The Chicago Federation of Labor recognized Eileen’s contributions to SAG-AFTRA members in 2006 and named her “Woman Labor Leader of the Year”. In 2009, the Union awarded Eileen its highest honor, the George Heller Memorial Award, for her contributions to performers and broadcasters in Chicago and beyond.
Previous Recipients of the Caritas Veritas Award
2018: Dianne Mathiowetz ’68, Susan Bakel Cohn ’68
2017: Jane E. Duggan ’67
2016: Judy Purvin Scully ’66
2015: Gera-Lind Kolarik ’75, Barbara Keaton Spaniak ’80, MD
2014: Sr. Kaye Ashe, OP ’52, Sr. Joan O’Shea, OP ’52
2013: Marie Roach Cowhey ’53
2012: Mary V. Whalen ’57
2011: M. Catherine Crowley Ryan ’61
2010: Maria Kuhn ’75
2009: Mary Boyle Callow ’67, Sr. Melissa Waters, OP ’59
2008: Josephine Ann Kane ’73
2007: Catherine E. Klein ’57, Margaret M. Stapleton ’67
2006: Norman E. Carroll MSA ’83, Sr. Rita Keegan, MM ’56, Barbara Parsons ’56
2005: Sr. Ann Willits, OP ’55, Mary Lidia Klodnycky-Procyk ’65, MD
2004: Marilyn McNamara Schaub ’49
2003: Patricia Somers Cronin ’48, Linda Bieniek ’73
2002: Carolyn J. Noonan Parmer ’52, Sr. Mary Paynter, OP ’52, Richard J. Brennan
2001: Sr. Jeanne Crapo, OP ’46, Mary-Alice Wallach Martines ’51
2000: Sr. Clemente Davlin, OP ’50, Kathleen Anglese Giamalva ’60
1999: Claire Cusack Cronin ’49, Anna Marie Garippo Sciaraffa ’49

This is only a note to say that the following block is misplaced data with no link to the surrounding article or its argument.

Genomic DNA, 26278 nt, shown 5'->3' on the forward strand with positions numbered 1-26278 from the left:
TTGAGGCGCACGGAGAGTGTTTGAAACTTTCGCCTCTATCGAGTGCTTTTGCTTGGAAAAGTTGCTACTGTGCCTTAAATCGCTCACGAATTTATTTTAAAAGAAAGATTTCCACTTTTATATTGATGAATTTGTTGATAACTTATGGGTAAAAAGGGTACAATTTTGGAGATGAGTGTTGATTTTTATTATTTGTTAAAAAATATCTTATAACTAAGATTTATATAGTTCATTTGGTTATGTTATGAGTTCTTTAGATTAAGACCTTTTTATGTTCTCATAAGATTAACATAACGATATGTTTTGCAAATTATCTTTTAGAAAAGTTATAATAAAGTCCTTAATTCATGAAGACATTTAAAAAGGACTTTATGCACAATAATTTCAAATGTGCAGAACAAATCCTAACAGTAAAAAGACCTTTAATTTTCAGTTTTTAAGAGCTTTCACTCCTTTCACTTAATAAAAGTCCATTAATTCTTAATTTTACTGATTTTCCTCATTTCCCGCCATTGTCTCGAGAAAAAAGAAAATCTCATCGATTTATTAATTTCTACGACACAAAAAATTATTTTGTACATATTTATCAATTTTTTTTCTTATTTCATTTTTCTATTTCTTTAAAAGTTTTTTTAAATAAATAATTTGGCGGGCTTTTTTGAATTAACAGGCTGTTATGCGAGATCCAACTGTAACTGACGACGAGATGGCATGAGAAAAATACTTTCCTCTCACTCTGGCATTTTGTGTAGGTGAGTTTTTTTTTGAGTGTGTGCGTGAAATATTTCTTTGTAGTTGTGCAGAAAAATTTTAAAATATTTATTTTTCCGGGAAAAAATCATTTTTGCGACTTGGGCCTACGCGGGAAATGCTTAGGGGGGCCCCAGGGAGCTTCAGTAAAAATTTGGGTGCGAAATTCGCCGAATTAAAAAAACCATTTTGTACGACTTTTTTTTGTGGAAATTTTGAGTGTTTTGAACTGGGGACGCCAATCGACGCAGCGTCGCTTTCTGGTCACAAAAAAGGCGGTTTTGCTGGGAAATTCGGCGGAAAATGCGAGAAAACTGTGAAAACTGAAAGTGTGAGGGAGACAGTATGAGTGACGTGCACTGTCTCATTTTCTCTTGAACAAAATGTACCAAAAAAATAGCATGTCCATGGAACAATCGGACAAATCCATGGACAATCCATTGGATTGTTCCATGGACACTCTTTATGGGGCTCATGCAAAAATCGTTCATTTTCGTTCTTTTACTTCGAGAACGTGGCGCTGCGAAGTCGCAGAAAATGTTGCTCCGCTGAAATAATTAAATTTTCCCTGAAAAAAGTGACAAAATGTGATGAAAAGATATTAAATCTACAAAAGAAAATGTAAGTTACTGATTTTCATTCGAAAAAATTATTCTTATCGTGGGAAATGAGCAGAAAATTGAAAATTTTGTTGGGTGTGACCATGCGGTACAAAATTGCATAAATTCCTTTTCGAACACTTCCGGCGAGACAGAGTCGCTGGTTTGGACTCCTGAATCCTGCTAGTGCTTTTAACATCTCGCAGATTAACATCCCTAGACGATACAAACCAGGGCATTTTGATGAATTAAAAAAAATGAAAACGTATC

1998: Mary Thecla “Tekki” Lomnicki ’78
1997: Jean Burke Foran ’47, Ann Bauer O’Leary Kerley ’47, Sherry S. Treston ’72
1996: Rita Leahy Zorn ’46, Nancy Sidote Salyers ’71
1995: Mary Spalding Picchi ’45, Hilary Ward Schnadt ’79
1994: Sr. Jean Murray, OP ’49, Jean Dougherty Quigley ’50, Katharine Williams LeVeque ’54
1993: Doris Boughton Hullihan ’43, Jeanne Pietrus Schmid ’53, Suzanne Cosimano Awalt ’68
1992: Mary Schotthoefer Shekleton ’42, Carol Kenealy ’67
1991: Katherine Fitzgerald LaBelle ’26, Sr. Mary Woods, OP ’45, Angelika Kuehn ’70
1990: Reycita Cruz Jiron ’40
1989: Grace Victor Cross ’39, Patricia Connery Koko ’64
1988: Sr. Miriam Young, OP ’63, Therese F. Hogan ’78
1987: Sr. Candida Lund, OP ’42, Winifred Kuhn Downing ’47, Theresa M. Schultz ’77
1986: Sr. Lucille Z. Coulihan, IHM ’36
1985: Ruth McGrath O’Keefe ’35
1984: Mary Yu ’79
1983: Mimi Power ’58
1982: Jeanne Morrissy Darley ’50